HANDS OFF!

Smart­phone mak­ers won’t let you tin­ker with their prod­ucts, but a ‘Right to Re­pair’ move­ment aims to change that.

Metro USA (Boston) - - FRONT PAGE - KRISTIN TOUS­SAINT @kristin­dakota kristin.tous­saint@metro.us

As it now stands, two op­tions ex­ist if your smart­phone, tablet or other dig­i­tal de­vice breaks: pay hun­dreds of dol­lars for a new one or pay hun­dreds of dol­lars to get the ex­ist­ing one re­paired by the man­u­fac­turer.

Among its fea­tures, Ap­ple’s iPhone 7 in­cludes one that pre­vents a con­sumer from mak­ing their own re­pairs to the home but­ton or other parts, which in pre­vi­ous iPhone gen­er­a­tions, could be fixed at in­de­pen­dent re­pair shops. In­de­pen­dent shops also have lim­ited to no ac­cess to re­place­ment parts for other prod­ucts, in­clud­ing MacBooks. Other de­vice mak­ers also with­hold in­for­ma­tion about how their prod­ucts work so that users can only have them ser­viced from the com­pany.

But that kind of ef­fort runs counter to the con­sumer’s best in­ter­ests, say ad­vo­cates of so-called “Right to Re­pair” laws that have been in­tro­duced in eight states, in­clud­ing Mas­sachusetts. The leg­is­la­tion would re­quire Ap­ple, Sam­sung and oth­ers to make avail­able any in­for­ma­tion or spe­cific parts — like a chip that con­tains the com­pany’s soft­ware — needed to re­pair the de­vice. That means in­stead of only be­ing able to go to Ap­ple, a con­sumer can bring their prod­uct to any qual­i­fied tech­ni­cian, who could use the in­struc­tions and ob­tain the parts needed to fix the prob­lem.

Gay Gordon Byrne, ex­ec­u­tive di­rec­tor of the dig­i­tal ad­vo­cacy non­profit Re­pair As­so­ci­a­tion, said Ap­ple’s in­sis­tence that no one else be al­lowed to fix its de­vices cre­ates a monopoly and makes “the re­pairs so ex­pen­sive that the in­cen­tive is to buy a new one, al­ways.”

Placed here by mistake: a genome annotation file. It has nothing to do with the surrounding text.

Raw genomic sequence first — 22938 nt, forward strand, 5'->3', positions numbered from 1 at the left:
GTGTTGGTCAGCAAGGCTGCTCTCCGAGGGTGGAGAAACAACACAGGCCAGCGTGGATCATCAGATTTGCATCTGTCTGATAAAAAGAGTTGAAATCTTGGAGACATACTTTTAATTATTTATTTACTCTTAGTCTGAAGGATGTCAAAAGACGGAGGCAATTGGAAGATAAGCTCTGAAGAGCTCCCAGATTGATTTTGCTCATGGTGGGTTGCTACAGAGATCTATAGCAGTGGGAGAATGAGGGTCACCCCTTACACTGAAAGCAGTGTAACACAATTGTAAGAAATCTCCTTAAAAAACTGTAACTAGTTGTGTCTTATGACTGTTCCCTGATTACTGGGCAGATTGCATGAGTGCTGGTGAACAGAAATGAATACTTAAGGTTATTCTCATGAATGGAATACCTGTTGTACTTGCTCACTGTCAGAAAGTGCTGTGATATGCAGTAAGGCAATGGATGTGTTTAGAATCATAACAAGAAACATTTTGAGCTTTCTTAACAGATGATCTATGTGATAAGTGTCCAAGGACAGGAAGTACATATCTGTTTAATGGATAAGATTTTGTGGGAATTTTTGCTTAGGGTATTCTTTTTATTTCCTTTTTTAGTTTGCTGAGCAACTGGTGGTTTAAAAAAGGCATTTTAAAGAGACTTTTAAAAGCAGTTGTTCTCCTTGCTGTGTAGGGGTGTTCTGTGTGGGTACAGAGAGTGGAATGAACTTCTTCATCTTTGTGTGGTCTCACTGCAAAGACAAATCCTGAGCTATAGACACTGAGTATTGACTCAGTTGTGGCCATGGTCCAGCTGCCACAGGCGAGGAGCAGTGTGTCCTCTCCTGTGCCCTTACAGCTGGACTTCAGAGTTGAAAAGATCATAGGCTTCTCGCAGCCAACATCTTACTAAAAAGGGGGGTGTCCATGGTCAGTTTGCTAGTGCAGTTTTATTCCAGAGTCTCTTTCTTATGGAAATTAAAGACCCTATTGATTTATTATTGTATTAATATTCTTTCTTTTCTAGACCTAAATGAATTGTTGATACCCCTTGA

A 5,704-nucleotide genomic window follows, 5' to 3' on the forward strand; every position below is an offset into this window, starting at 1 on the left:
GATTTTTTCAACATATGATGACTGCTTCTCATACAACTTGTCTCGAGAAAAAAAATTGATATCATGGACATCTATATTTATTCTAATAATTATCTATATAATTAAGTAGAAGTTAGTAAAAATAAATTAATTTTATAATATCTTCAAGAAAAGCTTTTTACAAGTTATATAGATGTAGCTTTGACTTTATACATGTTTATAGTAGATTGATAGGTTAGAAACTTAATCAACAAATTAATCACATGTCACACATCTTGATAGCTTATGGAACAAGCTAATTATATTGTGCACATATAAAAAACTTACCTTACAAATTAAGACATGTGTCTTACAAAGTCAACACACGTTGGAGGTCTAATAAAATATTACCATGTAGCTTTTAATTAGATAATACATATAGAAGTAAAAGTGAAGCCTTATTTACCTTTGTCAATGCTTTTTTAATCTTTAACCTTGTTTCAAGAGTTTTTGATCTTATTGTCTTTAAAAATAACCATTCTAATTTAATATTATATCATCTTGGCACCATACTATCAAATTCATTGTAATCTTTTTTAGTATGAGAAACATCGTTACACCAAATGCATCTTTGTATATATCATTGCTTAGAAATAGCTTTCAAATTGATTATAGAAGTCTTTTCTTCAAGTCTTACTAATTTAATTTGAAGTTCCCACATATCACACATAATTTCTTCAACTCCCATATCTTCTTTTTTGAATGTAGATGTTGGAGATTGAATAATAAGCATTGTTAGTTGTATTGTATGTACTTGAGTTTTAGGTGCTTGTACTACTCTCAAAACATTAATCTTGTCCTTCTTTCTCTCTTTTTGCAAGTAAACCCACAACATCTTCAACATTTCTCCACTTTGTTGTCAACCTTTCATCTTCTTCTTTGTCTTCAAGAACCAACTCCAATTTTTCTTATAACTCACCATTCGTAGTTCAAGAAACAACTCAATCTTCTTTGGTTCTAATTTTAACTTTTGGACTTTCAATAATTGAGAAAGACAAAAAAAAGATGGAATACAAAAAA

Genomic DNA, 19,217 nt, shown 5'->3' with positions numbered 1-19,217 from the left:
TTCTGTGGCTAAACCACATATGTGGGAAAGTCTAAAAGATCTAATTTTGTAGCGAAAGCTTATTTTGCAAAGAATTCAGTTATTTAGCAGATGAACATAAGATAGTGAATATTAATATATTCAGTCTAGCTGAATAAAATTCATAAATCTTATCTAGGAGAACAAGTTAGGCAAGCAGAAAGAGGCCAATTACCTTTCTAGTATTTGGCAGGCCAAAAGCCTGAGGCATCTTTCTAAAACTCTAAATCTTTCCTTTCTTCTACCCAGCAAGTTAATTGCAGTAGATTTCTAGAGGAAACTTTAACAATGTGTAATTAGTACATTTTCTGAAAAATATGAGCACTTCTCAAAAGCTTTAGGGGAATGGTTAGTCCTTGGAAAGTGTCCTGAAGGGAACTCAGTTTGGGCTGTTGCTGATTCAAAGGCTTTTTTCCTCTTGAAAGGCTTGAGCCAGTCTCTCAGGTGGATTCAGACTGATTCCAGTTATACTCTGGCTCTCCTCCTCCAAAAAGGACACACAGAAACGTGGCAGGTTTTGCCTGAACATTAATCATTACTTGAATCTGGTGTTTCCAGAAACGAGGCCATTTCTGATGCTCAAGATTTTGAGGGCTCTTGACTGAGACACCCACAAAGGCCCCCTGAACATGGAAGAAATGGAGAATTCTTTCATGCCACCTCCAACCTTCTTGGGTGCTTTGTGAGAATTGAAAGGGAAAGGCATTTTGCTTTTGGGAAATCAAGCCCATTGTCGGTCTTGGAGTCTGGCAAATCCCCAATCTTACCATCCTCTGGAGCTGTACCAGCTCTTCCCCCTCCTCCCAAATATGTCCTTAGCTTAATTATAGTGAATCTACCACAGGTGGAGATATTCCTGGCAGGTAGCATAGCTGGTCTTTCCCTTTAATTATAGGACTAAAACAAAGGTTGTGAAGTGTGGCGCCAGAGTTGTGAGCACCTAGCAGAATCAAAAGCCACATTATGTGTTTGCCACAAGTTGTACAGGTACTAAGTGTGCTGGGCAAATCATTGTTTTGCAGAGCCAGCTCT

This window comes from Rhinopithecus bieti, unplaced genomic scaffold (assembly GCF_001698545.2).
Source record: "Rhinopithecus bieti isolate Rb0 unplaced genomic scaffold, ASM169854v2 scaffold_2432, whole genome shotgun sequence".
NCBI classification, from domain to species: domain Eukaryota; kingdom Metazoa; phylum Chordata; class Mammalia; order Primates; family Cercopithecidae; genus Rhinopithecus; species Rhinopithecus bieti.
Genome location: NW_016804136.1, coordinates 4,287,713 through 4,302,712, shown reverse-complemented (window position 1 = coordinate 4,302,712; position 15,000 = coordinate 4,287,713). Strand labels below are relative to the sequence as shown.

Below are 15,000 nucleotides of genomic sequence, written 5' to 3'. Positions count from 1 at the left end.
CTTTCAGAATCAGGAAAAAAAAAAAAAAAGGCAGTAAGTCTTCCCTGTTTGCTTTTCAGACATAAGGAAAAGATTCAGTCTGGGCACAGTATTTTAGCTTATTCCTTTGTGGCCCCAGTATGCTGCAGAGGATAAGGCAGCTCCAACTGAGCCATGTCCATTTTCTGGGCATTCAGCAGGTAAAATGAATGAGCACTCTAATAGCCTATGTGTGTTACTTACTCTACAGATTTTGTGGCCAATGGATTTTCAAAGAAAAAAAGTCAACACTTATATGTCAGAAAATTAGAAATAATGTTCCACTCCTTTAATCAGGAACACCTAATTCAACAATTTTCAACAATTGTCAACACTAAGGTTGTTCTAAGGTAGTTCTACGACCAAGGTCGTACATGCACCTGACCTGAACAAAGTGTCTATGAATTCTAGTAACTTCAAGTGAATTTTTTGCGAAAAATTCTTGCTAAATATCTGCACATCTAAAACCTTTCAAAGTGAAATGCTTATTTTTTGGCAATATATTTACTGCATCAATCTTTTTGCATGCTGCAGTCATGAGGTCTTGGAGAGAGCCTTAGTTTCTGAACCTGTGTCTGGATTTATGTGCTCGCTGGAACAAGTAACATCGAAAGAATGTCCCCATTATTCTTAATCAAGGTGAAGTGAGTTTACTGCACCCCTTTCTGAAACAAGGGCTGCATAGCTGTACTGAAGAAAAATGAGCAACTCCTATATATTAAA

The Mas­sachusetts bill, which has been re­ferred to the com­mit­tee on Con­sumer Pro­tec­tion and Pro­fes­sional Li­cen­sure, is sched­uled to be heard in the fall. Sim­i­lar leg­is­la­tion is be­ing de­bated in New York, Ne­braska, Min­nesota, Kansas, Wy­oming, Illi­nois and Ten­nessee.

Ap­ple did not re­spond to a re­quest for com­ment, but has pushed back on the Right to Re­pair bills. In Fe­bru­ary, Vice’s Mother­board quoted a source that said “an Ap­ple rep­re­sen­ta­tive, staffer or lob­by­ist will tes­tify against the bill” at a hear­ing in Ne­braska, ar­gu­ing that if con­sumers tried to re­pair their own phones, it could cause the lithium bat­tery to catch fire.

These kinds of laws wouldn’t just ap­ply to smart­phones. In Europe, the av­er­age life of a re­frig­er­a­tor plum­meted from 14 years to five years, Byrne said. “It has noth­ing to do with the com­pres­sors. It has ev­ery­thing to do with the elec­tron­ics.” But, she added, if you “could fix your stuff, and you could fix it rea­son­ably, you can keep it for longer.”

“That’s where it re­ally stings the con­sumer,” she said. “We wind up throw­ing stuff away that we might pre­fer to fix. We don’t have the op­tion any­more.”

Years ago, an in­ter­nal di­a­gram of the de­vice or a ser­vice man­ual was in­cluded with the pur­chased item, she said.

“Man­u­fac­tur­ers stopped do­ing [that] be­cause it’s to their fi­nan­cial ad­van­tage to not do it,” Byrne said.

Mas­sachusetts was first on the “Right to Re­pair” law for cars

Mas­sachusetts paved the way in con­sumer pro­tec­tion with a pre­vi­ous “Right to Re­pair” law in 2012, which fo­cused on ve­hi­cle fixes. Be­fore that law, car man­u­fac­tur­ers were the only ones that had all the in­for­ma­tion needed to make re­pairs, cre­at­ing a monopoly.

Once passed, the law al­lowed in­di­vid­ual car own­ers and in­de­pen­dent re­pair shops to have the same in­for­ma­tion, mean­ing they could make the same re­pairs. That law quickly spread to all over 50 states.

“Once Mas­sachusetts passes this [dig­i­tal right to re­pair law], it will prob­a­bly have the same vi­ral take-up by other states,” said Byrne. “This is huge for con­sumer rights.”

“We wind up throw­ing stuff away that we might pre­fer to fix.”

Gay Gordon Byrne

GETTY IMAGES

Ap­ple has im­ple­mented soft­ware that pre­vents re­pairs not done at an Ap­ple store, a move that hurts con­sumer choice, Right to Re­pair ad­vo­cates say. FLICKR CREATIVE COM­MONS

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